In contrast to the distance and discipline I had at home, my parents believing I was the type of child that needed my will beat out of me, at my grandpa’s I found freedom to make choices, even to choose the types of cereal that turned the milk pink or brown, which I couldn’t have had at home. We ate together at his 1950s-style kitchen table and he let me stand on his pink toilet lid as he swished his dentures in greenish-blue cleaner.

“Don’t smoke,” he said. “Don’t smoke like me.”

I nodded, not yet understanding what he meant, what smoking would cost him, and me.

After a walk or another adventure, we returned to his apartment to rest. He sat in his dark brown armchair, his arms relaxed on the arms. I climbed onto his lap, smelling the combination of tobacco and mint, rested my head against the soft spot under his shoulder, and listened to the ba-thump, ba-thump of his heart, the sound of his breathing as he dozed off.

It was a welcome contrast to the insecurity and increasing arguments between my parents at home, my mom’s body hitting walls, dishes shattering, the sounds of my mom’s whimpering after my dad’s temper subsided, the bruises that peeked from under her sleeves or collars, exhaustion and fear in the dark spots under her eyes, how she said less and less. On my grandpa’s lap, in his apartment, on walks with him, I was safe and protected, known.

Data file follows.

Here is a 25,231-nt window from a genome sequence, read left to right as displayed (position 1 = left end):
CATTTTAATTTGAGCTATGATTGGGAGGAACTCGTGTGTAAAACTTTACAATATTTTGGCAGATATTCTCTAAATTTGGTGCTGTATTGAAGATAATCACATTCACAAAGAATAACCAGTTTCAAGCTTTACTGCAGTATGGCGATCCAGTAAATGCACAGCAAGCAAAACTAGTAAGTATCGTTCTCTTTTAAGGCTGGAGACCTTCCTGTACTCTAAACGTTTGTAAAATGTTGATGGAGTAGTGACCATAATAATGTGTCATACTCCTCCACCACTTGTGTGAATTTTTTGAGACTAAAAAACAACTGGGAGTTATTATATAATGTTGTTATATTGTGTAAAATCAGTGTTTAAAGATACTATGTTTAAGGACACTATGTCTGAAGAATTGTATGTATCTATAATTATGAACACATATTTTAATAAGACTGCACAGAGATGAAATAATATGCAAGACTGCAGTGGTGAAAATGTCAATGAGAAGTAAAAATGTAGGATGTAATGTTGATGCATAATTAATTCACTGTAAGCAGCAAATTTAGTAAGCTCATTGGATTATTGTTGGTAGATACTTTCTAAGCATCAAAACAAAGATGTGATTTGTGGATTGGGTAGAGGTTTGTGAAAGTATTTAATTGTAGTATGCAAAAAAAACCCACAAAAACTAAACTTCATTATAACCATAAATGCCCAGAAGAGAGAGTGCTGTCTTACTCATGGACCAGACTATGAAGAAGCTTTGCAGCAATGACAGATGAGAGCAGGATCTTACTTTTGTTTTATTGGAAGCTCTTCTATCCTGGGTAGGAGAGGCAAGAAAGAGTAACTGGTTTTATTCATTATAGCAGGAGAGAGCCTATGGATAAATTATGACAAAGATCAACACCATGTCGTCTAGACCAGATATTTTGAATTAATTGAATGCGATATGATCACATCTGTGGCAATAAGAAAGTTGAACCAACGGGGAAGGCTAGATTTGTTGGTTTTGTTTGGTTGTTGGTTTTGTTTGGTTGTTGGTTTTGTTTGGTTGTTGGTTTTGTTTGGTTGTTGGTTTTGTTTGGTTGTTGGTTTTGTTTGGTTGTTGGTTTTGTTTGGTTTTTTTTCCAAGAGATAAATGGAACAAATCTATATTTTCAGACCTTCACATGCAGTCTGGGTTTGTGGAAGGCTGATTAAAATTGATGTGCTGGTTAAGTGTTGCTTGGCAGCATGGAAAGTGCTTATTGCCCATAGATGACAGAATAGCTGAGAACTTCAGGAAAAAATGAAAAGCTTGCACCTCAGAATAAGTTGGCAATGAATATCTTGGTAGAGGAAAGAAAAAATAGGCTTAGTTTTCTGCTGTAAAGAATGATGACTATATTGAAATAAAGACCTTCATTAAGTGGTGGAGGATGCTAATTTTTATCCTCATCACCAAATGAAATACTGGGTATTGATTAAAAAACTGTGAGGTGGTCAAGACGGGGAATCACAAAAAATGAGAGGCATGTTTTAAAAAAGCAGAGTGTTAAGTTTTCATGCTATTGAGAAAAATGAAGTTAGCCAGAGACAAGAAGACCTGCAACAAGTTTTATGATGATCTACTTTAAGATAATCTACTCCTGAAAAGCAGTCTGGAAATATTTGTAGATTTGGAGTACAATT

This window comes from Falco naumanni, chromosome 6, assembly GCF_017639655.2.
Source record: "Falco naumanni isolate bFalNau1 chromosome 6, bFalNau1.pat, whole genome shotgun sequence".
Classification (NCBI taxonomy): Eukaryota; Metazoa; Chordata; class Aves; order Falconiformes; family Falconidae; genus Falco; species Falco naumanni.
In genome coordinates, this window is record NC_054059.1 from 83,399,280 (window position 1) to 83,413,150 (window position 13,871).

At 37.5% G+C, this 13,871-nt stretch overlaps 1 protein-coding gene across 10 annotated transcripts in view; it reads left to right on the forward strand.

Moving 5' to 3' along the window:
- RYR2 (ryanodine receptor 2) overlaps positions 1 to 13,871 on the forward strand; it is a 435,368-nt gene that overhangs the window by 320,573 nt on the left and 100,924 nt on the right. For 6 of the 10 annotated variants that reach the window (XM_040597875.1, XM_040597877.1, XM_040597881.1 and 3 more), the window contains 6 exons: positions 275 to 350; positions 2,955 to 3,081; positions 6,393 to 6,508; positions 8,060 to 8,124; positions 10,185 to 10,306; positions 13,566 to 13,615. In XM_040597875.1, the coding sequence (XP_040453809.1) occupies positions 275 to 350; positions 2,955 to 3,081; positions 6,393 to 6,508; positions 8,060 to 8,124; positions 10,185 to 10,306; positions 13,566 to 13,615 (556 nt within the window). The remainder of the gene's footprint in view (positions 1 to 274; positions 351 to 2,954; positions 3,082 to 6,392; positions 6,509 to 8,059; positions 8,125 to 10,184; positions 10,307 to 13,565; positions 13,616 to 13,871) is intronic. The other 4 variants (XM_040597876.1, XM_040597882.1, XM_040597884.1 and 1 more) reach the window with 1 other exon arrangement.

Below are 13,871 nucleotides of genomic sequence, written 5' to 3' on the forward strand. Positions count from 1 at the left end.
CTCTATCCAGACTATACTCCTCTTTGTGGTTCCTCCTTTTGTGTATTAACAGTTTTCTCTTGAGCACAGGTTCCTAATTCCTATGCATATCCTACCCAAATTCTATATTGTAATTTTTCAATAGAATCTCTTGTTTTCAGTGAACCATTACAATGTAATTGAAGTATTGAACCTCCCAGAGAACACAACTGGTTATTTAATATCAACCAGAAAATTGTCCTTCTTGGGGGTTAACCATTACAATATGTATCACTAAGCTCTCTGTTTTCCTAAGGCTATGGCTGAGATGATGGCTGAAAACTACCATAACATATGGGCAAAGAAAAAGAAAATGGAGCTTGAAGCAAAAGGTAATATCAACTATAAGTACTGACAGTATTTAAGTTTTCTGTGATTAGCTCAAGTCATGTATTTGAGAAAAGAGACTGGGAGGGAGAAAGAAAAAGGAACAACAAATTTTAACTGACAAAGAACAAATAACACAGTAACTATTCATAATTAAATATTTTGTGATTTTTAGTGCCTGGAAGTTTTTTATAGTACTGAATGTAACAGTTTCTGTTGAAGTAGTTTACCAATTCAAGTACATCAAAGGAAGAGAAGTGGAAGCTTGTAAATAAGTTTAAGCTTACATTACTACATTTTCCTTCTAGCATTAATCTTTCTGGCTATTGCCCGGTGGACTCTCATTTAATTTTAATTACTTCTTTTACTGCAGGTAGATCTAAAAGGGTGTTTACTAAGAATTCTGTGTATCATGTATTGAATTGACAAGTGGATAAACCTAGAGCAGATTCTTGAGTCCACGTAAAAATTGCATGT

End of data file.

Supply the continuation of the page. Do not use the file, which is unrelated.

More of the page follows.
I couldn’t have known at four or five that the heart I enjoyed hearing through his button-down shirts would stop beating a few weeks before I turned six, and that everything I associated with his apartment and time with him would be over. I didn’t understand then what it meant when someone died, how to understand why he left me or where he went. In my mom’s silence, her cavernous grief for her dad, I felt her slipping farther and farther away from me, or me from her, the mom I needed all but vanishing.

The independence and confidence I had developed the first few weeks of kindergarten felt more like isolation. I walked the two blocks to and from school by myself, taking extra time to dip my sneakers into the irrigation water that flooded the gutters near my house each afternoon. I sat on the curb and waited for the water to recede, to see the swirls of oil like rainbows float by. Slowly, I made my way home to a snack of fruit slices, urgings to let my brother sleep or to share, to help, to do better. My needs were silenced until I stopped asking, my hope a casualty of her loss.